Persepolis' Film Analysis Essay

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How does one perceive religion? In literature, when authors include religion throughout their writing, they generally portray it positively or negatively, based on their perspective. However, in Persepolis, Marjane Satrapi describes her relationship with religion as evolutionary. In the late twentieth century, the Islamic Revolution came to Iran and this religious reform pressured new rules and enforced a change in lifestyle for the people of Iran. Persepolis is a coming-of-age graphic memoir written through the lens of Marjane Satrapi, in Iran during the Islamic Revolution and the Iran-Iraq War. It is significant to understand that Satrapi’s memoir is a collection of her childhood experiences. Edward Said says that literature and culture are assumed to be politically, and sometimes historically innocent. Does Satrapi break this stigma through her narration of Persepolis? Satrapi reveals the political message of why she has written her graphic novel which implies that Iran is believed to be mostly about fundamentalism and terrorism, but also explains that this is far from the truth. Satrapi contradicts most authors and takes the initiative to explore the intersection of fundamentalism and modernity. She does so by explaining the reality of her memoir from her adolescent stage, her developing stage, and her adulthood.

Early in the novel, readers are first introduced to religion when a young Marji describes her future ambitions. Marji tells the reader, ''I was born with religion'' and explains, ''At the age of six I was already sure I was the last prophet,'' (Satrapi Persepolis 1 6). Until her teenage years, Marji spoke to God as one would to an imaginary friend. Coming from a ''very modern and avant-garde'' (Satrapi P1 6) family, Marji felt inclined to keep her relationship private. Because Marji insists on keeping her pious relationship private, it demonstrates the importance of Marji’s connection with God, without being pressured by her parents. Additionally, the first chapter opens with the image of Marji as a ten-year-old, wearing a veil at school with other young girls. Before the revolution, Marji attended “a French non-religious school” where “boys and girls were together,” (Satrapi P1 4). After the revolution, “we [Marji] found ourselves [students] veiled and separated from our friends,” (Satrapi P1 3). As the revolution ensues, Marji is having religion forced on her, which ultimately worsens her relationship with God.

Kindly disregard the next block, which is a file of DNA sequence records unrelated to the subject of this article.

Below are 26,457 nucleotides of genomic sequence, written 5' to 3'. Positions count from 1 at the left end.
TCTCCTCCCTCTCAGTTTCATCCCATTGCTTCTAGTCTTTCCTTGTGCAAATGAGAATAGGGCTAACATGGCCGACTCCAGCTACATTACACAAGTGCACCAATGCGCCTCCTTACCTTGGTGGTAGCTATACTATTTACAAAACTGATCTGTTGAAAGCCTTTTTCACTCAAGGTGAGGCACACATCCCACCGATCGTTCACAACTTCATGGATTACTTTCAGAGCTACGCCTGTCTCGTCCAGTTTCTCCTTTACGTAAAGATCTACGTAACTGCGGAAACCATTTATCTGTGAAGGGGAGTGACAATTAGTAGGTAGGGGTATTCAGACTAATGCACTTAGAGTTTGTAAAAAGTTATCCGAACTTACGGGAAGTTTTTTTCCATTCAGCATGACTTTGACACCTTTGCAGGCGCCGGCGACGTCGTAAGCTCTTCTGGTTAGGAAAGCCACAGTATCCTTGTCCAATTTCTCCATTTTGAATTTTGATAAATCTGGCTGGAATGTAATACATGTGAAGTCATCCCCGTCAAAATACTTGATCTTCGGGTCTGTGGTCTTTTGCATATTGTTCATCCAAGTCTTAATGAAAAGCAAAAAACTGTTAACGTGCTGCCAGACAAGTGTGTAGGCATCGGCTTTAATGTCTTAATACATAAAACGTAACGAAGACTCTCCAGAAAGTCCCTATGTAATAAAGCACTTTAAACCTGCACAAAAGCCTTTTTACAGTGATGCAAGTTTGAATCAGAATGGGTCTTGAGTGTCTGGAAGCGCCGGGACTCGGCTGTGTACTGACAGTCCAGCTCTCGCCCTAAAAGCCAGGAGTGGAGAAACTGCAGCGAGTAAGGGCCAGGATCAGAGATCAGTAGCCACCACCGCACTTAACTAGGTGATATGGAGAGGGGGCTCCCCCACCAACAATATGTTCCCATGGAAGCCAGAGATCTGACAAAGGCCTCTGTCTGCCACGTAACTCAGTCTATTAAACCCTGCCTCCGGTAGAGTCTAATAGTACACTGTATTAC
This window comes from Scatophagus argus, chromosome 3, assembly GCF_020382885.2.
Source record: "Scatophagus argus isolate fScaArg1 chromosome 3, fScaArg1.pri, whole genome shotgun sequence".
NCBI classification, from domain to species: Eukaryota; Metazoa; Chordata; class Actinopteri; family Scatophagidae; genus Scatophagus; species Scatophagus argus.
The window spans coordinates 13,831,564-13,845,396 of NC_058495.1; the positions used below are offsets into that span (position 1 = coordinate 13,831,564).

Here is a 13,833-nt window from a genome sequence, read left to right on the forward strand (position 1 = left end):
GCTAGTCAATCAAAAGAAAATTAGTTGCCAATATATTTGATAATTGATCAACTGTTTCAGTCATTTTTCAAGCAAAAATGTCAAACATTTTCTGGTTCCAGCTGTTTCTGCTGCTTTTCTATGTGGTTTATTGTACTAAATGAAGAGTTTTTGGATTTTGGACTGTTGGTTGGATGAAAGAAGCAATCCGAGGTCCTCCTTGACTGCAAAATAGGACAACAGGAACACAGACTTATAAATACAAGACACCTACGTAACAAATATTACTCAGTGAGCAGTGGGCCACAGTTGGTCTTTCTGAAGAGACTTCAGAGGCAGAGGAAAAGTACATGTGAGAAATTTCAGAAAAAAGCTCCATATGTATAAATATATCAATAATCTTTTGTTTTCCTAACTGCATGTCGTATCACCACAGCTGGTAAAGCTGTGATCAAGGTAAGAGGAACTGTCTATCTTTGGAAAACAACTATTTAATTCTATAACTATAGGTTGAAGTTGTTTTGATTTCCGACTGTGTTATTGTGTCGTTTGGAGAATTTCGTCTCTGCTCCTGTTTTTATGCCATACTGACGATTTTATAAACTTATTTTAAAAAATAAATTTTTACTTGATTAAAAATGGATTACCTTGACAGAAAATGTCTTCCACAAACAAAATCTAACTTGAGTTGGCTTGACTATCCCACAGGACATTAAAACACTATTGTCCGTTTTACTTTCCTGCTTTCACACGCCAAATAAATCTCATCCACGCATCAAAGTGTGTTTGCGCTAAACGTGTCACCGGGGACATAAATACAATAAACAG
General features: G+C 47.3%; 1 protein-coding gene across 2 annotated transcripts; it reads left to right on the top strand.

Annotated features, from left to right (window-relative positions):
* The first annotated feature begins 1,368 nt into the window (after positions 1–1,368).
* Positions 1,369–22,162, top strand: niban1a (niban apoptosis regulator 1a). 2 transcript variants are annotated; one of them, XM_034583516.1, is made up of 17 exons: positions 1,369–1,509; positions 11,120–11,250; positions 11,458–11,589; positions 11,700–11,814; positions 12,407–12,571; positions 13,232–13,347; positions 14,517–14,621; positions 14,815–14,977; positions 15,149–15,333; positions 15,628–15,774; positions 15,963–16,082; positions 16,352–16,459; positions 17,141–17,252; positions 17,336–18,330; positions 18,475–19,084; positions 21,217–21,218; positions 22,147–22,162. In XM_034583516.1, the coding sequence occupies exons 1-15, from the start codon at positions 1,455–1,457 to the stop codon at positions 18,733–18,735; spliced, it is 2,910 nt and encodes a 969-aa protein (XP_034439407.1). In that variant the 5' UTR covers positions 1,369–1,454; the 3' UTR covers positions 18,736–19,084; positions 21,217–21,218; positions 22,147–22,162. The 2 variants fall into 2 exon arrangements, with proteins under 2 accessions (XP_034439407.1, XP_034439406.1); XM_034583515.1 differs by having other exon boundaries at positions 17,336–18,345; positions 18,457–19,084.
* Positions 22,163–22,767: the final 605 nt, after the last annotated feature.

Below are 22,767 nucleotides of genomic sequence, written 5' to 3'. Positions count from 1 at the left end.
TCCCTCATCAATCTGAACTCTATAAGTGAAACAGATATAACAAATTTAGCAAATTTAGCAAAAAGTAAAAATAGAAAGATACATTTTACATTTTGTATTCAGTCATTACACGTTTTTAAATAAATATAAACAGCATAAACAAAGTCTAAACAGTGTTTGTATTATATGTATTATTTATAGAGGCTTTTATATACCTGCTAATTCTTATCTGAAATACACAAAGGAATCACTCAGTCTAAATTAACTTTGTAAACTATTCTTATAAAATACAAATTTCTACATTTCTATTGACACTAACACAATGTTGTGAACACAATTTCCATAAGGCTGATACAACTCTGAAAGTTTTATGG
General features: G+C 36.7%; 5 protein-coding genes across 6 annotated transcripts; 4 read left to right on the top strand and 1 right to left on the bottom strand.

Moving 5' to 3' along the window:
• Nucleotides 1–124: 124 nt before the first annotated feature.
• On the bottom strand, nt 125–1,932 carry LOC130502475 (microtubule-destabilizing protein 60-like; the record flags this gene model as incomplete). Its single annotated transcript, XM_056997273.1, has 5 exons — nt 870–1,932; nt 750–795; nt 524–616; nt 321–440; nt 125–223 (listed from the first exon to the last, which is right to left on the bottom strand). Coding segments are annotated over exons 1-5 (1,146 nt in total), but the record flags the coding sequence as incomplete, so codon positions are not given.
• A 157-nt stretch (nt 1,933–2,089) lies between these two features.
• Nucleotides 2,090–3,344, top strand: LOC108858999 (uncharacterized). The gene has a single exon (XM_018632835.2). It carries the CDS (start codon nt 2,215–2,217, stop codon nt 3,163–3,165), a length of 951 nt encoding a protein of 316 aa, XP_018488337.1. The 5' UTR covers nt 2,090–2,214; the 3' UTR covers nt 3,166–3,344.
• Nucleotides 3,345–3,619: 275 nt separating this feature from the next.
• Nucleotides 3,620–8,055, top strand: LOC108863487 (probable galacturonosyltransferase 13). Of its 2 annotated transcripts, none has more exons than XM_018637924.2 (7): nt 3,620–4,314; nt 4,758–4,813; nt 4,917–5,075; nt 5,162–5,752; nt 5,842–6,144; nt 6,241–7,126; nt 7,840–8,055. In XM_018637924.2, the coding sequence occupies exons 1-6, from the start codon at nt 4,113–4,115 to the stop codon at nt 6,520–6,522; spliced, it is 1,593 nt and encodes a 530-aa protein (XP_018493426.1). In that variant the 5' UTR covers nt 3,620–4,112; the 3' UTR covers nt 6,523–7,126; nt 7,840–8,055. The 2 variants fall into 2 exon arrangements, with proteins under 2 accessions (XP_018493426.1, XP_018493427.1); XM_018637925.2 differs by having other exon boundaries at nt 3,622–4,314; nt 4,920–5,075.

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However, Marji becomes very disappointed when God has failed to save her Uncle Anoosh from an unjust death. Before her epiphany, Marjane valued God’s existence, depending on him like a best friend. She recounts, “The only place I felt safe was in the arms of my friend,” (Satrapi P1 53). Though Marji is not religious in a way that is expected in Iran, she finds reassurance in her faith. Then, her beloved uncle is executed. God’s nonalignment to her uncle’s situation riles Marji. When God stops by Marjane’s bedroom, rather than convincing herself that God works in mysterious ways, she reacts angrily to his inability and says, “Shut up, you! Get out of my life!!! I never want to see you again! Get out” (Satrapi P1 70). Marji’s outburst towards God leads to the sudden end of their friendship and the beginning of her isolation. Her devastation towards the execution destroys her previous aspirations. She cannot forgive the regime for the injustice, and she cannot fathom that her best friend, God, let him die. The reader can interpret her frustration as a little girl realizing that what she idolized, was a lie.

While studying abroad in Europe, Marjane slowly goes back to her religious roots. Marjane had to attend school in Europe after her parents became concerned for her safety. While studying, she found it difficult to fit in, while maintaining her grades. During her last year of school, and to her surprise, God helps her with the topic of her essay. Shaken, Marjane asks her mom to pray for her. She narrates, “Each time that I asked my mother to pray for me, my wish was granted,” (Satrapi Persepolis 2 69). After Marjane got her topic, she prayed for a good grade. Stunningly, Marjane got the highest marks in her grade. This signifies Marjane rekindling a relationship with God after the heartbreak she endured as a child. After Marjane finishes school, she returns to Iran. Struggling with the memories of watching dead bodies in her childhood and the trauma of being homeless, she becomes depressed. Eventually, she makes a suicide attempt on prescription pills. Once she wakes up, the doctor informs her, 'That dose should have been enough to finish off an elephant! … Even though I'm not a believer, aside from divine intervention, I can't find any other explanation for your survival,' (Satrapi P2 119). Marjane establishes the doctor’s use of the words “divine intervention” as evidence to why she survives. She uses her faith to realize that she wasn't meant to die during her suicide attempt, and she redirects her energies toward strengthening her identity instead of trying to destroy it.

In Persepolis, Marjane Satrapi defends her ever-changing experience with religion. She implies that there is a line that can be drawn between fundamentalism and modernity however, she clearly states throughout her memoir that they sometimes coincide with one another. Ms. Satrapi breaks the stigma that most authors present in literature by effectively giving readers a chance to learn the same things that she has while maturing. She demonstrates the beauty of faith and teaches her readers why the ideas of Orientalism can be debunked, allowing room for empathy from her readers.

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